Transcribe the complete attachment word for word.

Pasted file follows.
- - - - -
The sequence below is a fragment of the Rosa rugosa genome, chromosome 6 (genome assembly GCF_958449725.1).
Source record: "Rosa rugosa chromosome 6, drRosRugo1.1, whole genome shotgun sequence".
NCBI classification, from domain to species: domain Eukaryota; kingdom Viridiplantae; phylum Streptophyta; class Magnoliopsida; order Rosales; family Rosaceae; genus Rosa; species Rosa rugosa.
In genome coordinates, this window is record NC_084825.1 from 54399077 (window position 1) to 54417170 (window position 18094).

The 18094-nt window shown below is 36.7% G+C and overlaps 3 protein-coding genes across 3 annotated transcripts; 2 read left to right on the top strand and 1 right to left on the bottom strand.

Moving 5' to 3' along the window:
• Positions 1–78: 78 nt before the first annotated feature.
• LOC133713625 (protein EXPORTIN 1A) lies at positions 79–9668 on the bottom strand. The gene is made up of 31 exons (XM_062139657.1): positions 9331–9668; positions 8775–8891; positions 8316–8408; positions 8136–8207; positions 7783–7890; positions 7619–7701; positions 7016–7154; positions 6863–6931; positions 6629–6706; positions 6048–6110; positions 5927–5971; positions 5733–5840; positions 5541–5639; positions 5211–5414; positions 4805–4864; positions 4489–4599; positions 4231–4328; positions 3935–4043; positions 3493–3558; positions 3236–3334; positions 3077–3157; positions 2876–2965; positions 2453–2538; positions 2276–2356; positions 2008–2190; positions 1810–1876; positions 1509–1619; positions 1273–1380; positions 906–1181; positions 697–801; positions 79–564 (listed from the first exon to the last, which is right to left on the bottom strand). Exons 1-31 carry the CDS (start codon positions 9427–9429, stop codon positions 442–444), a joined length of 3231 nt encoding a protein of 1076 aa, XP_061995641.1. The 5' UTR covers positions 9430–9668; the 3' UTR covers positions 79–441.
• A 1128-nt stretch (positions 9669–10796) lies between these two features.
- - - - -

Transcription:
The sequence below is a fragment of the Rosa rugosa genome, chromosome 6 (genome assembly GCF_958449725.1).
Source record: "Rosa rugosa chromosome 6, drRosRugo1.1, whole genome shotgun sequence".
NCBI classification, from domain to species: domain Eukaryota; kingdom Viridiplantae; phylum Streptophyta; class Magnoliopsida; order Rosales; family Rosaceae; genus Rosa; species Rosa rugosa.
In genome coordinates, this window is record NC_084825.1 from 54399077 (window position 1) to 54417170 (window position 18094).

The 18094-nt window shown below is 36.7% G+C and overlaps 3 protein-coding genes across 3 annotated transcripts; 2 read left to right on the top strand and 1 right to left on the bottom strand.

Moving 5' to 3' along the window:
• Positions 1–78: 78 nt before the first annotated feature.
• LOC133713625 (protein EXPORTIN 1A) lies at positions 79–9668 on the bottom strand. The gene is made up of 31 exons (XM_062139657.1): positions 9331–9668; positions 8775–8891; positions 8316–8408; positions 8136–8207; positions 7783–7890; positions 7619–7701; positions 7016–7154; positions 6863–6931; positions 6629–6706; positions 6048–6110; positions 5927–5971; positions 5733–5840; positions 5541–5639; positions 5211–5414; positions 4805–4864; positions 4489–4599; positions 4231–4328; positions 3935–4043; positions 3493–3558; positions 3236–3334; positions 3077–3157; positions 2876–2965; positions 2453–2538; positions 2276–2356; positions 2008–2190; positions 1810–1876; positions 1509–1619; positions 1273–1380; positions 906–1181; positions 697–801; positions 79–564 (listed from the first exon to the last, which is right to left on the bottom strand). Exons 1-31 carry the CDS (start codon positions 9427–9429, stop codon positions 442–444), a joined length of 3231 nt encoding a protein of 1076 aa, XP_061995641.1. The 5' UTR covers positions 9430–9668; the 3' UTR covers positions 79–441.
• A 1128-nt stretch (positions 9669–10796) lies between these two features.